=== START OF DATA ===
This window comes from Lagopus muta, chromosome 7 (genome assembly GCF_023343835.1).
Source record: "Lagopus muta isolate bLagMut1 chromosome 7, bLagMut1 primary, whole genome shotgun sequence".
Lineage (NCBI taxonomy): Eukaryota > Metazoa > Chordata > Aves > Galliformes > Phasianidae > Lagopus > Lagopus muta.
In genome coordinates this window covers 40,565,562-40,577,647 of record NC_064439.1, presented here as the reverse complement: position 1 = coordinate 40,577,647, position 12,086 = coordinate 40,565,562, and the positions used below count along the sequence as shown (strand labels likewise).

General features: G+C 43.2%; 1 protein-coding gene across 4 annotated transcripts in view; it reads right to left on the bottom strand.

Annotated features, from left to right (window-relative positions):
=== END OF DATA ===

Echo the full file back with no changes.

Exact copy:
This window comes from Lagopus muta, chromosome 7 (genome assembly GCF_023343835.1).
Source record: "Lagopus muta isolate bLagMut1 chromosome 7, bLagMut1 primary, whole genome shotgun sequence".
Lineage (NCBI taxonomy): Eukaryota > Metazoa > Chordata > Aves > Galliformes > Phasianidae > Lagopus > Lagopus muta.
In genome coordinates this window covers 40,565,562-40,577,647 of record NC_064439.1, presented here as the reverse complement: position 1 = coordinate 40,577,647, position 12,086 = coordinate 40,565,562, and the positions used below count along the sequence as shown (strand labels likewise).

General features: G+C 43.2%; 1 protein-coding gene across 4 annotated transcripts in view; it reads right to left on the bottom strand.

Annotated features, from left to right (window-relative positions):